|The Spanish Inquisition - from Wikimedia Commons
by Judith Cullen
If you have not been, you do not understand. If you have not been stopped by the police, or called in for questioning, or any of the other degrees of being suspected of committing a crime, you have no idea what this process is like and what it does to you. You have no idea what it is like to know that you are innocent, and be in the power of people who believe fervently that you are not. We are all raised on the notion that every citizens is innocent until proven guilty. It probably seems simple to you. If you are innocent, you have nothing to worry about. Think again.
In reading the account in the Boston Globe, and artist SteveLocke's own account of being stopped by the police ("I Fit the Description", Dec 5, 2015) last year on his way to work at the Massachusetts College of Art and Design where he is on the faculty, I was reminded that "innocent until proven guilty" is a figure of law in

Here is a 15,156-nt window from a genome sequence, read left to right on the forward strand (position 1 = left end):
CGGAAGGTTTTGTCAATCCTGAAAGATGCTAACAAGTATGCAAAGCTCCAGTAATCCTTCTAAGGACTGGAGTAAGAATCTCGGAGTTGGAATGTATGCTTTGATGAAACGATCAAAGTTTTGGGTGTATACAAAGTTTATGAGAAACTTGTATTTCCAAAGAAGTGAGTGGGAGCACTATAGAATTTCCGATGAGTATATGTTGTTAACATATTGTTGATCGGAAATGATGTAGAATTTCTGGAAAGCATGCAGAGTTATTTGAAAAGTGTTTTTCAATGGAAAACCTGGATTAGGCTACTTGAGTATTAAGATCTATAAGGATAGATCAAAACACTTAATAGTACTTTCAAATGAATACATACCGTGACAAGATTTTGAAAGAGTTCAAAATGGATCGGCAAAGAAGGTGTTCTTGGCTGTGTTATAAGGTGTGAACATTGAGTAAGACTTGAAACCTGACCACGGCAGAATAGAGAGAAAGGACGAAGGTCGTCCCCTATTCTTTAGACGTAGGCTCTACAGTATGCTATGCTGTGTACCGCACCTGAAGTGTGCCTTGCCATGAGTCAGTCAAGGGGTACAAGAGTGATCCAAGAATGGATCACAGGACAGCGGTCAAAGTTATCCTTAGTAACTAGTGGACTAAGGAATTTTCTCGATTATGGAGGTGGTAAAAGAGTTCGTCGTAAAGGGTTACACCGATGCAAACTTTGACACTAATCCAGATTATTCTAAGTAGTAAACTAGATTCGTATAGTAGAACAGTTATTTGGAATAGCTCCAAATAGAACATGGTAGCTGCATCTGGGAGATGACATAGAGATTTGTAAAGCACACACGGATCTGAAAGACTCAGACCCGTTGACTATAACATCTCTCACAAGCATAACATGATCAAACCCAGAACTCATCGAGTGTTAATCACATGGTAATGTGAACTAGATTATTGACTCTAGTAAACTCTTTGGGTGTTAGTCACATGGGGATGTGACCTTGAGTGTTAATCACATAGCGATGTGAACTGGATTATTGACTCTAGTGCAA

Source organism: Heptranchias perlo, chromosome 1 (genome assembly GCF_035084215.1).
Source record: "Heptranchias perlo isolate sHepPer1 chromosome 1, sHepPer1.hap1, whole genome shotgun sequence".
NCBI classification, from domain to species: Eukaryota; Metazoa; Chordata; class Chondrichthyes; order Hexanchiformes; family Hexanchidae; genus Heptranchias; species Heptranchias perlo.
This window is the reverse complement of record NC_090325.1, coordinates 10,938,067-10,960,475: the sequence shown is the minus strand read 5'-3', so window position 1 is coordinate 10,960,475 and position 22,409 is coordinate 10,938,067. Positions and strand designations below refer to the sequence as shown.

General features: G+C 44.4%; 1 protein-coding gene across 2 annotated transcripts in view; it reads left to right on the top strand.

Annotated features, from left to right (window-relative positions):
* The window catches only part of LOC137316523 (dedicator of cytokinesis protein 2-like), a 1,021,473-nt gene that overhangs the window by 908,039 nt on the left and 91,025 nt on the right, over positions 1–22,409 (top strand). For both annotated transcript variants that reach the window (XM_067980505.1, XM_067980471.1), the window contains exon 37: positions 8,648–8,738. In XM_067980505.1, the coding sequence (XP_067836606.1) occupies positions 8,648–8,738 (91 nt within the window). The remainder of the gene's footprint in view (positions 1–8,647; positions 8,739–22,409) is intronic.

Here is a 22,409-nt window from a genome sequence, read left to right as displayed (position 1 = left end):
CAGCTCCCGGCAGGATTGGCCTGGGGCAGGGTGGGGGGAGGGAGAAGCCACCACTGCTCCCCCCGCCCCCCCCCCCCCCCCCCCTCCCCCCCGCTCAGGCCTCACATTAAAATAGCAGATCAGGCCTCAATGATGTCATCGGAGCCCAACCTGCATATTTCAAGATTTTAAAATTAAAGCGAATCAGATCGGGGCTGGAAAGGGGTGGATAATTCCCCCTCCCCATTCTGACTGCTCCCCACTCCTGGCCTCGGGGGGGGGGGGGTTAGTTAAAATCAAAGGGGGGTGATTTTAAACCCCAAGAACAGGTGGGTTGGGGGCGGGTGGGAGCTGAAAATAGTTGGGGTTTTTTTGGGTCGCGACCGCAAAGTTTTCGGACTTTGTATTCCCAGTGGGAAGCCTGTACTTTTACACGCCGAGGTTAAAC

America, not a
figure of practice. It is something
lawyers remind citizens during voir dire,
something that judges remind seated juries.
It is not something that happens on the streets in the midst of a crime investigation. I am sorry to disillusion you. It does not
matter who you are, being a suspect messes with your head.